A Hepatitis Necessity: Quitting Alcohol
The most important change for anyone diagnosed with hepatitis is the complete elimination of alcohol from his or her life. Whether the cause is alcohol (alcoholic hepatitis), a virus or an autoimmune disease, drinking just a bit of alcohol exponentially deteriorates the health of a liver struggling with hepatitis. Even though alcohol is the single worst thing to imbibe when living with hepatitis, it can also be one of the hardest things to quit.
Who Is Affected?
Some who learn they have hepatitis are able to abandon booze right away. For those individuals who don’t have an alcohol problem – hoorah. According to researcher Bridget F. Grant, chief of the Laboratory of Epidemiology and Biometry at the U.S. National Institute on Alcohol Abuse and Alcoholism, “At some time in a person’s life, 30 percent of the population in the United States will develop alcohol dependence or alcohol abuse.” This means that for approximately one in every three Americans, quitting alcohol could pose a really big challenge.
Any population can be involved with alcohol abuse or dependence: professionals, teenagers, homeless people, celebrities, senior citizens and everyone in between. While choosing to abstain from alcohol for someone dependant on it requires multiple steps and total commitment, this life-saving decision is within anyone’s capability.
According to the scientific community, alcohol addiction goes beyond emotional dependence issues. Research has demonstrated that a person’s reliance on alcohol use is complex, with several biological factors contributing to the problem.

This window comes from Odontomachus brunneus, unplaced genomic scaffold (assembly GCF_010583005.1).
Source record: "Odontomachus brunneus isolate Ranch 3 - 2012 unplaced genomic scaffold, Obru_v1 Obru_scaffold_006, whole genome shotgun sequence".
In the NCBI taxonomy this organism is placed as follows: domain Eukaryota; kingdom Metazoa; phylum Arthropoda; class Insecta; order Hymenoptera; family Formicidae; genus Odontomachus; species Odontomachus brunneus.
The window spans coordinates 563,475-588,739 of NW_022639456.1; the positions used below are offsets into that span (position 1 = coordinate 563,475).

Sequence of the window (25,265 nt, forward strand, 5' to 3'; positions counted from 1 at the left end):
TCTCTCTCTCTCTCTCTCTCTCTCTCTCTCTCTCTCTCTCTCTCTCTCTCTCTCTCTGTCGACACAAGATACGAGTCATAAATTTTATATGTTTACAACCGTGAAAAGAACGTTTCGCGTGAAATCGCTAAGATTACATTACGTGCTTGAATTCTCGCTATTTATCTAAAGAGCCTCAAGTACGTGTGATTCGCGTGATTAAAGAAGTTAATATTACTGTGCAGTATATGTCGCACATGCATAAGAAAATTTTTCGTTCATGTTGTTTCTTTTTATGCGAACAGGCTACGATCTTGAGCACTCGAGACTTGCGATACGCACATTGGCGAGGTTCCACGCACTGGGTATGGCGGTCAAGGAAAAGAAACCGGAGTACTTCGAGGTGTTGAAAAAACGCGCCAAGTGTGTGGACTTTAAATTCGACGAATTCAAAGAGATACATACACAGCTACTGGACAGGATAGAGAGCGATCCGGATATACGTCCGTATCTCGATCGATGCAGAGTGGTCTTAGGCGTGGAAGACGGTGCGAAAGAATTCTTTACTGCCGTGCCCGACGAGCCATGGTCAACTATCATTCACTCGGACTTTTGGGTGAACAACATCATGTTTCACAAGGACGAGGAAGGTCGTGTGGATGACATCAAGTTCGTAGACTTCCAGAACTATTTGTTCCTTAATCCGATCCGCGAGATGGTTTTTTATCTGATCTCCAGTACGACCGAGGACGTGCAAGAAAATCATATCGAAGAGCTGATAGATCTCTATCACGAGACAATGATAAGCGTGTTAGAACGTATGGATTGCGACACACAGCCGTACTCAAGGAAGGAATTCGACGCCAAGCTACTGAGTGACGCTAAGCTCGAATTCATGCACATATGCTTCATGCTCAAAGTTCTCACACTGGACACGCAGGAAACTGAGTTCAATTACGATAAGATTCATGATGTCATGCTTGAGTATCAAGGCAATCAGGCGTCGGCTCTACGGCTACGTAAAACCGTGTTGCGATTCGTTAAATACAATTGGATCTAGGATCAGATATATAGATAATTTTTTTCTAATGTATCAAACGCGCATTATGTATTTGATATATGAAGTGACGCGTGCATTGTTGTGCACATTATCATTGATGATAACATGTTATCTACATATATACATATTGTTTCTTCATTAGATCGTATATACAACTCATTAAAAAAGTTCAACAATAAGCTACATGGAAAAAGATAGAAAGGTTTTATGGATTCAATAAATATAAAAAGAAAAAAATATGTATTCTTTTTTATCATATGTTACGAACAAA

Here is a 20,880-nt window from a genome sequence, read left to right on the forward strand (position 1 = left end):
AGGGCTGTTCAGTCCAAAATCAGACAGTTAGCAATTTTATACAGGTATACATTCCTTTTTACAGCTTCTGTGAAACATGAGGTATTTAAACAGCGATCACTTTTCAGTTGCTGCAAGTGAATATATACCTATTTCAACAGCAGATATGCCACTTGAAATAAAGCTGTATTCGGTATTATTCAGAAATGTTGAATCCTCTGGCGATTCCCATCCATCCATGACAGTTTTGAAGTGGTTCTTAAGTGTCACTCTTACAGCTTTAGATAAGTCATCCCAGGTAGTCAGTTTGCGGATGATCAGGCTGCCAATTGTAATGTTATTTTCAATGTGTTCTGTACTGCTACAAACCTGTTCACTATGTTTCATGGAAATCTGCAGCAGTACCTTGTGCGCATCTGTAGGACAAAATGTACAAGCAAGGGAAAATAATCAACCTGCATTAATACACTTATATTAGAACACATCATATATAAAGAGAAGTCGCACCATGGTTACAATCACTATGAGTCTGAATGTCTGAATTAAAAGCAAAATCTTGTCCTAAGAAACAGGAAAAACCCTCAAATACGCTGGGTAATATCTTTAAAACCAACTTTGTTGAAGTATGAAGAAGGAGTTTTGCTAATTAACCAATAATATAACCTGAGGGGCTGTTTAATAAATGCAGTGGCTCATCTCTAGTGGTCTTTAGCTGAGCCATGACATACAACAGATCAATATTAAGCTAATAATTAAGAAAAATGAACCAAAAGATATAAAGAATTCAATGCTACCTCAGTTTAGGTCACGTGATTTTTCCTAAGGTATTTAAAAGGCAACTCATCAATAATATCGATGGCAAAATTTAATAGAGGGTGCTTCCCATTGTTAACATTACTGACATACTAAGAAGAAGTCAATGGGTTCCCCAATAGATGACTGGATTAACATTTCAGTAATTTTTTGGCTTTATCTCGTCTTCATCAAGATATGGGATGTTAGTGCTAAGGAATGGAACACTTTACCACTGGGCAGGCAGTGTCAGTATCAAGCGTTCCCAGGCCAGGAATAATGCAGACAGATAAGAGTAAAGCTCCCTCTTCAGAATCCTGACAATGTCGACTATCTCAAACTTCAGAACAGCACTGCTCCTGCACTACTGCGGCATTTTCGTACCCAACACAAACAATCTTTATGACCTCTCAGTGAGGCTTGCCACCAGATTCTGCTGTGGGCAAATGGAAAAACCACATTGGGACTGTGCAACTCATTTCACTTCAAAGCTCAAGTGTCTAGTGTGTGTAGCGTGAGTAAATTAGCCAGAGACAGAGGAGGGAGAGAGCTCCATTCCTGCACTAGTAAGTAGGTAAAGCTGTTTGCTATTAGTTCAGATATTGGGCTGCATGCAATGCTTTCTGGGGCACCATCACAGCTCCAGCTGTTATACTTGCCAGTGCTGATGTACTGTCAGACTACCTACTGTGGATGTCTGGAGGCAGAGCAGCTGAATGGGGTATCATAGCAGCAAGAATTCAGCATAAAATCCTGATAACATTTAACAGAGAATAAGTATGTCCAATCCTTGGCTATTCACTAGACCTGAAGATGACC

- Based on research from the University of Illinois at Chicago, scientists discovered that a specific gene makes someone more prone to alcohol dependence.
- As reported in the May 2004 issue of Journal of Neuroscience, those born with a certain gene have an increased likelihood of living with high levels of anxiety. This anxiety makes them more likely to have a problem with alcohol addiction.
- With repeated exposure, the brain’s reward system (the ventral tegmental area, extended amygdala and the nucleus accumbens) adapts to alcohol use. This results in a person only feeling good after alcohol consumption.
These biological factors make alcohol abstinence harder for some, but it is still possible.
If there was just one surefire way to help someone abandon booze, then it wouldn’t be such a huge problem in our society. Different approaches to quitting work for different people, so it is important to find what works best for you. Even though experts don’t necessarily agree on how to go about it, everyone confers that someone with hepatitis must do it. Some of the tools needed for a person dependant on alcohol to quit, include:
- Realization and Commitment – The first step to quitting alcohol is realizing that only you can control your behavior. Once you’ve made the decision to quit, make it your top priority by planning on how to succeed.